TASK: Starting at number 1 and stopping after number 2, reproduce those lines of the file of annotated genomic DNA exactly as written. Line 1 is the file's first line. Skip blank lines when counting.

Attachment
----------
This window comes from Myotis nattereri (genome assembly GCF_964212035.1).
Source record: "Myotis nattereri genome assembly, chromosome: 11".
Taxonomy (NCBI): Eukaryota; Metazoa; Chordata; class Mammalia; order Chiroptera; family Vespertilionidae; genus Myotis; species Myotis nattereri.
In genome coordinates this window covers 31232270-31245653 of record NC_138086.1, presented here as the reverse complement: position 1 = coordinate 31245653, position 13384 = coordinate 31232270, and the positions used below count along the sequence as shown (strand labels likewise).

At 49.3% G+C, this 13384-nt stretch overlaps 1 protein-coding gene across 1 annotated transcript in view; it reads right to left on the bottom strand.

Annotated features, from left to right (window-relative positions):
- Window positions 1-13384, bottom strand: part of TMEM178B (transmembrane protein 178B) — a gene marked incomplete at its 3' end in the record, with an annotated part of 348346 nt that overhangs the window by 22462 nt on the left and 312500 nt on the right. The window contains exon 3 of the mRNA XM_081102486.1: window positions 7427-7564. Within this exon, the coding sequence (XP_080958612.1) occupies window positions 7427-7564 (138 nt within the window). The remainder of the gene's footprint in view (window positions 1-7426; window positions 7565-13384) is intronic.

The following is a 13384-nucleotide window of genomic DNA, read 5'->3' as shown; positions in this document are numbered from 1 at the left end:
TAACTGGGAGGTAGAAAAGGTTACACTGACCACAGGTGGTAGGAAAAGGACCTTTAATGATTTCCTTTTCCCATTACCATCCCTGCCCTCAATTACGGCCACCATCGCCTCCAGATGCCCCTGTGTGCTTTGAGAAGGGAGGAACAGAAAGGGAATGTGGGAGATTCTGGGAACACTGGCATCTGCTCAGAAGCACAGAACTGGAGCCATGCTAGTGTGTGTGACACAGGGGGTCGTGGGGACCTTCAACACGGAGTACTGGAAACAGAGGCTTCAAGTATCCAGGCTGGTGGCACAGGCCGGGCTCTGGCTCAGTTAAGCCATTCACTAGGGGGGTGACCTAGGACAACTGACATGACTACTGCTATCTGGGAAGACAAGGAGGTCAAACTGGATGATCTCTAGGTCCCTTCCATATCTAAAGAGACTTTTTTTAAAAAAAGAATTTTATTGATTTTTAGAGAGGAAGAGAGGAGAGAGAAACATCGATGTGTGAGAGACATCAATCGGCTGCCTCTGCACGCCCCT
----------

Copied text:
This window comes from Myotis nattereri (genome assembly GCF_964212035.1).
Source record: "Myotis nattereri genome assembly, chromosome: 11".